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How can I increase the number of characters that are significant in passwords (Old Sco Unix)?

This is an ancient post with no relevance to modern systems.

(This applies to 3.2v4.x and up)

Two factors control passwords: the maximum length that a generated password can be, and how much of a password is significant.

Both parameters are in /etc/auth/system/default.


 default:\
        :d_name=default:\
        :u_pwd=*:\
        :u_priority#0:u_cmdpriv=audittrail,su,queryspace,printqueue,mem,terminal:\
        :u_syspriv=execsuid,nopromain,chmodsugid,chown:\
        :u_minchg#0:u_maxlen#80:u_exp#0:u_life#0:\
        :u_pickpw:u_genpwd:u_restrict@:u_nullpw:\
        :u_suclog#0:u_unsuclog#0:u_maxtries#99:u_lock:\
        :u_singleuserpswd:u_secclass=c2:u_integrity@:u_tcbpw@:\
        :u_pwseg#2:\
        :t_logdelay#1:t_maxtries#99:t_login_timeout#60:\
        :chkent:
 

In the above example, u_maxlen#80 means that generated passwords can be up to 80 characters long. That affects the password generator program only. The u_pwseg#2 limits the significance to 2 segments or 16 bytes (2 * 8). If you wanted 24 characters to be significant, you'd change it to u_pwseg#3.

Note that the u_maxlen doesn't stop you from telling the password program that you have a longer password-you can enter whatever you like. Also, if you aren't using the generator, all you need to change is u_pwseg to have more significant characters.

Thanks to Roger Cornelius for pointing out inaccuracies in the original article. I had thought that u_maxlen had to be equal or greater than u_pwseg * 8; they are completely unrelated.

You are supposed to be able to use useradd or usermod to change the significant segments for a specific user. According to the man page for useradd, this should work:

usermod -x "{ passwdSignificantSegments 2 }"  username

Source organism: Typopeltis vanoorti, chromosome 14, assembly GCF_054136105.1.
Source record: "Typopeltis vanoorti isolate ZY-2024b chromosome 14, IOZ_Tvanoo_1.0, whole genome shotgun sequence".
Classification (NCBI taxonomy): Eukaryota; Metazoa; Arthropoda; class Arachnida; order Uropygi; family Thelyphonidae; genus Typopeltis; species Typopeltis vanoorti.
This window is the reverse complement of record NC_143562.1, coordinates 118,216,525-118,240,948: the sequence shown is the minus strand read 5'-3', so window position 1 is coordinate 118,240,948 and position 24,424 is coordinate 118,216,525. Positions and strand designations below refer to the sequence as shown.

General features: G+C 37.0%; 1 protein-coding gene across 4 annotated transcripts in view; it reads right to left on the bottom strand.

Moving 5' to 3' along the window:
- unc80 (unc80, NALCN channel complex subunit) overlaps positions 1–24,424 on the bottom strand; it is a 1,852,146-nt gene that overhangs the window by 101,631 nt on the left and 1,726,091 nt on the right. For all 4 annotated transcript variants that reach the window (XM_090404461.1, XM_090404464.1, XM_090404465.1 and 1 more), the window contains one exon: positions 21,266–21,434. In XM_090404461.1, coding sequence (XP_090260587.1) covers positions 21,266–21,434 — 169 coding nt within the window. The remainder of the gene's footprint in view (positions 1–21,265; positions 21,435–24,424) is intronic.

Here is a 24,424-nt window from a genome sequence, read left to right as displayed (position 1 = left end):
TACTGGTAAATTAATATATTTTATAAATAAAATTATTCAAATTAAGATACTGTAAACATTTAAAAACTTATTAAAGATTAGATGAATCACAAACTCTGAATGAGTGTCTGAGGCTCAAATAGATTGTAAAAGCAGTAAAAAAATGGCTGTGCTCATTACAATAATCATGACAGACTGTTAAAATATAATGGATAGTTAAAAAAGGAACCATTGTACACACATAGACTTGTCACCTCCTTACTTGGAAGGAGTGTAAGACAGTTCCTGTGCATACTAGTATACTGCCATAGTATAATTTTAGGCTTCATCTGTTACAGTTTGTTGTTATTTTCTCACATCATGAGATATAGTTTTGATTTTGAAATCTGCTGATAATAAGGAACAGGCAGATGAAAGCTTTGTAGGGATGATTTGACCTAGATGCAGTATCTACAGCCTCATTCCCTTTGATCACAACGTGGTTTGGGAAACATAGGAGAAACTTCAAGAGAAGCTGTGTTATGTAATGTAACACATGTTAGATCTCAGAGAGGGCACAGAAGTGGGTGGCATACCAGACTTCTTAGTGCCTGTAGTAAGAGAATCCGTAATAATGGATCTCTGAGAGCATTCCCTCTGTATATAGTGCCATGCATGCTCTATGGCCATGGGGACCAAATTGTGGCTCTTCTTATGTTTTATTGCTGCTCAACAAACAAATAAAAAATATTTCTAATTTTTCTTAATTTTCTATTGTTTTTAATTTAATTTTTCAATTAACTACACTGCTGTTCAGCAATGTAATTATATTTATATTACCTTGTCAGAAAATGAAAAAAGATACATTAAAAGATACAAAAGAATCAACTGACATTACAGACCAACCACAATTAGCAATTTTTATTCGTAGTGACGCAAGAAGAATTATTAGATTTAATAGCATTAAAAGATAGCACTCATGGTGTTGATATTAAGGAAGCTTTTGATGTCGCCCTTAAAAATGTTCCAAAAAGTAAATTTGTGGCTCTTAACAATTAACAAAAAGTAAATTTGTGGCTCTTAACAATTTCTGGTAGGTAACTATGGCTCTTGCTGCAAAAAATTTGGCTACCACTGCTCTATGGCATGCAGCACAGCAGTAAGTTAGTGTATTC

But I've found it just complains that there is no attribute "passwdSignificantSegments".

Recently Gerald Monds explained why I had that problem:

From the man pages... changing "passwdSignificantSegments"
is a system default change and not user specific. The
man pages say it cannot be used without "-D" So the
correct syntax should be

usermod -D -x "{passwdSignificantSegments 2}"

You wouldn't think that increasing password security would necessarily cause a confusing login problem, but it did.

What happened was this: users were, in fact, using longer passwords, but the system was set to only pay attention to the first eight characters. When this was changee, users who were using the longer passwords now suddenly could not log in.

From: spcecdt@deeptht.armory.com. (John DuBois)
Newsgroups: comp.unix.sco.misc
Subject: Re: password bug!
Date: Tue, 13 Apr 1999 01:05:36 GMT
References: <j0pQ2.22087$LX.8581155@WReNphoon3> 

In article <j0pQ2.22087$LX.8581155@WReNphoon3>,
clive keough <clivekeough@yahoo.com> wrote:
>Although I've never seen it posted. Is it well known that only the
>first 8 characters of the password count on SCO openserver. It doesn't
>just occur on one machine or one version here either. I wasn't aware
>that this was a problem/bug and I've not seen it written elsewhere.

Only the first 8 characters count *by default*.  It's easy to change.  The part
of a password that is significant is set in "segments" of 8 characters.  To
e.g. increase the significant length to 32 characters, do (on a 5.0 system):

usermod -D -x '{passwdSignificantSegments 4}'

MAJOR caveat:
Only the significant part of a password is stored, AND
only the significant part is compared.  So, if you have
the significant segments set to 1, you may have users
using >8-character passwords; the password routines
just ignore the extra characters.  But when you increase
the significant segments beyond 1, suddenly all those
users will not be able to log in... because now more than
8 characters of the password they enter are being compared
against the 8 characters stored in the password database.
I learned this the hard way when I bumped segments up
from 1 to 4 shortly after moving from XENIX to UNIX.
The solution was to put a notice in /etc/issue.  These days
you'd do better to put it in BANNER in /etc/default/issue.

        John
-- 
John DuBois    spcecdt@armory.com.    KC6QKZ   http://www.armory.com./~spcecdt/




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